No problem - you live and learn. BTW my comment wasn't about the intention of the organisers, rather my impression/feeling. I may only have had this feeling due to my lack of experience in orienteering in this type of terrain - which is fine, part of the reason I am doing this sport is that there is always something new to learn and improve upon.
On control 2 I was definitely on top of the crag/control and looking down, expecting to see the control just to verify I was in the right place before climbing down, just in case I needed to relocate myself. Which is what I tried to do, as I wasn't seeing the control. Problem was - relocating didn't make sense as everything told me I was in the right place, but I reminded myself that one tends to be biased and "makes the environment fit" where one expects oneself to be, so I climbed down and ran up/down to check the surroundings. Once I did that and returned to the crag, I saw the control tight right next to the crag.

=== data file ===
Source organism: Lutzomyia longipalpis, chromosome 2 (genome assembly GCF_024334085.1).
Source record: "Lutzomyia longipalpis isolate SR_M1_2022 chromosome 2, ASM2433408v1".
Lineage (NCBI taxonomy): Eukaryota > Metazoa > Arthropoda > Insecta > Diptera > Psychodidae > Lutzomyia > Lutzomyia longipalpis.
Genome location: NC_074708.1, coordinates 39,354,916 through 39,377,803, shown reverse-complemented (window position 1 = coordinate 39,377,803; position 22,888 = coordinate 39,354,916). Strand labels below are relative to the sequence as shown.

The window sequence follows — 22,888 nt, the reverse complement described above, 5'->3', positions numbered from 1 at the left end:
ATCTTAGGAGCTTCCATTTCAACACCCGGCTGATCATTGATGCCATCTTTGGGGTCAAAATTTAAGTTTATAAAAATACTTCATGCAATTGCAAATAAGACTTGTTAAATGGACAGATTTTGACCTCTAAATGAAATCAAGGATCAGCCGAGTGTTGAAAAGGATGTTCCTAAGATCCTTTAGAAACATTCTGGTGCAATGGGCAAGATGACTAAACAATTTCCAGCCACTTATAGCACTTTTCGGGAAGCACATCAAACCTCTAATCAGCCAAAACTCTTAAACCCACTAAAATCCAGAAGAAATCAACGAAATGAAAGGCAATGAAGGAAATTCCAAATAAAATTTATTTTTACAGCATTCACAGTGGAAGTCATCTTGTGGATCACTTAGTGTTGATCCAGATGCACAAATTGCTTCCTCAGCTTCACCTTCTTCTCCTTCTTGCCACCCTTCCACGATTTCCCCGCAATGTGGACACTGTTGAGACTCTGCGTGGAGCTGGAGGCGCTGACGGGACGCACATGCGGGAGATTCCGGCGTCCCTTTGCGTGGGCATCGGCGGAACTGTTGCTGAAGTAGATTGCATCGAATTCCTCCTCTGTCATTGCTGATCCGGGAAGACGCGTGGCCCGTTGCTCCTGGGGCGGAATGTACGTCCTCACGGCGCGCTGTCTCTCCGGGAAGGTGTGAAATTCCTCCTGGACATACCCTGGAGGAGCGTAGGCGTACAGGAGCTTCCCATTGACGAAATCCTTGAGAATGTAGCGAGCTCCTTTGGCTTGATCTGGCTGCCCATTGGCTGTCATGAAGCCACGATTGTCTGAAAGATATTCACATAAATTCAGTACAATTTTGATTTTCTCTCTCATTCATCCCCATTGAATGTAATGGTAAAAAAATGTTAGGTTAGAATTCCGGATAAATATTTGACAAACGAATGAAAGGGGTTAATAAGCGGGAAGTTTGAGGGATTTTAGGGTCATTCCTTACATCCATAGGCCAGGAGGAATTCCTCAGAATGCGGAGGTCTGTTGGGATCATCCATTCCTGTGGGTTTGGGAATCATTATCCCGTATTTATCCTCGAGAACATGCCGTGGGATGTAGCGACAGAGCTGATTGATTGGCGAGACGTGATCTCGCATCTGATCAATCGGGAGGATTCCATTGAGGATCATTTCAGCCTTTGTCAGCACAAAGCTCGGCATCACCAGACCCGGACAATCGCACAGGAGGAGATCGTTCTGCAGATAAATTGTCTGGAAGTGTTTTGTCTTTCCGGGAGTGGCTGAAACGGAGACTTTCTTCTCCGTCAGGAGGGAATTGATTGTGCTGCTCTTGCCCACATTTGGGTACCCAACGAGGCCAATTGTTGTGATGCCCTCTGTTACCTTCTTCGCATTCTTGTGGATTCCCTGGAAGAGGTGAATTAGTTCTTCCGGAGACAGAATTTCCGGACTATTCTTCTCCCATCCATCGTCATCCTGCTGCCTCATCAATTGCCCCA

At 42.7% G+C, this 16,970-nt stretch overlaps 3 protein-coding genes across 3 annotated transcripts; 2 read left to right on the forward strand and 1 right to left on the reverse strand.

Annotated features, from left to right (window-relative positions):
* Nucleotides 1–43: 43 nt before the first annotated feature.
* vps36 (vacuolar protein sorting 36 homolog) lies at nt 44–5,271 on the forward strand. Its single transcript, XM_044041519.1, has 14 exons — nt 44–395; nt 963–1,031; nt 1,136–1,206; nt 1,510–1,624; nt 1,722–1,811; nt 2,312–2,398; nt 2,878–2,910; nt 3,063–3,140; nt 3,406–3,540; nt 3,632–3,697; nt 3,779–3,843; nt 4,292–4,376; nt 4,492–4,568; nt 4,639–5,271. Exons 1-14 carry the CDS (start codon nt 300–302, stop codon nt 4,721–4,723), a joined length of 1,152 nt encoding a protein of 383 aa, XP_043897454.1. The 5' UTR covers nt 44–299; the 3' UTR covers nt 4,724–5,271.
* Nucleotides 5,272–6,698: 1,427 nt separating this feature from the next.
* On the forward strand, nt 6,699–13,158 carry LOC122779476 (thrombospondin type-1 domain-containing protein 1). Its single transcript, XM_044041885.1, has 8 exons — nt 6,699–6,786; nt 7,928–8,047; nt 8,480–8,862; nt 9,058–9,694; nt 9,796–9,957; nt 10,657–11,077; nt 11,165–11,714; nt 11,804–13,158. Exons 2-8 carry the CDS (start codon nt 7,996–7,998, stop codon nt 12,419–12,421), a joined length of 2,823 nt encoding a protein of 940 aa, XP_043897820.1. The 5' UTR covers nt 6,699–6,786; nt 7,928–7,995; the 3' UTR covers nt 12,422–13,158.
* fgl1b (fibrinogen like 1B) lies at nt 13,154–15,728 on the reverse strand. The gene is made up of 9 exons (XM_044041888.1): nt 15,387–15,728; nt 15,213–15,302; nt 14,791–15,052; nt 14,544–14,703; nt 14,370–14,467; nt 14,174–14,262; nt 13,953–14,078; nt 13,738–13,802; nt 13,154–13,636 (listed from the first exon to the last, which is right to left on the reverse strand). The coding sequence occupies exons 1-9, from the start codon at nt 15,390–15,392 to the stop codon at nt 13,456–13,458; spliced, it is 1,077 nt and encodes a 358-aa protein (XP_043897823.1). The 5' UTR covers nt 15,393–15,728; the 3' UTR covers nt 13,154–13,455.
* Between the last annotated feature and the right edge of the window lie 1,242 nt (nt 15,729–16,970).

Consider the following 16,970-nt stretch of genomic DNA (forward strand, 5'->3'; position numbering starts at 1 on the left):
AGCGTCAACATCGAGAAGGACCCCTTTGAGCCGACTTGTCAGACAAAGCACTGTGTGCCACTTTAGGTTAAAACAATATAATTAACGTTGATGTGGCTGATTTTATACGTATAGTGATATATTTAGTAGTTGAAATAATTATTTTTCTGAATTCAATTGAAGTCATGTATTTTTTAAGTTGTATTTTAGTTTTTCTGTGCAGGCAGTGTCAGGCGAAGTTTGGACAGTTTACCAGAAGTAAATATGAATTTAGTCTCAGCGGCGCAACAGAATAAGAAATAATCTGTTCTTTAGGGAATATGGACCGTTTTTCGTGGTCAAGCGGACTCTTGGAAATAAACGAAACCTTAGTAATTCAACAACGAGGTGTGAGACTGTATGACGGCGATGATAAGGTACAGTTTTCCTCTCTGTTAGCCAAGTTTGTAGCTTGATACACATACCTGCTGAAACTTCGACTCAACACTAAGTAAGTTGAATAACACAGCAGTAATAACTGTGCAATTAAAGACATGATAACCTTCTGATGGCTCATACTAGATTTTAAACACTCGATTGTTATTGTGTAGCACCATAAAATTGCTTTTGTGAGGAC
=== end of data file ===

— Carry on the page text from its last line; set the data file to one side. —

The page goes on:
In fact, control 4 was similar - I did not check that one from straight above as I got to it at the side, but on that one I did have to climb down before I could see the control.
Control 5 was similar to 2 in the sense that I did look straight down from the top, could not see the control, took some time to look around, the difference to 2 was that this time I was expecting that I might simply not see the flag, climbed down once I reassured myself that I was in the right place, and the flag was there. So as you can see, I am adapting even within one race :)
In fact control 5 is visible on this picture:http://www.activnorth.com/-/galleries/orienteering...
From this angle it can be confirmed that the control is tight to the crag (correctly), what is not possible to see is that from above visibility is limited.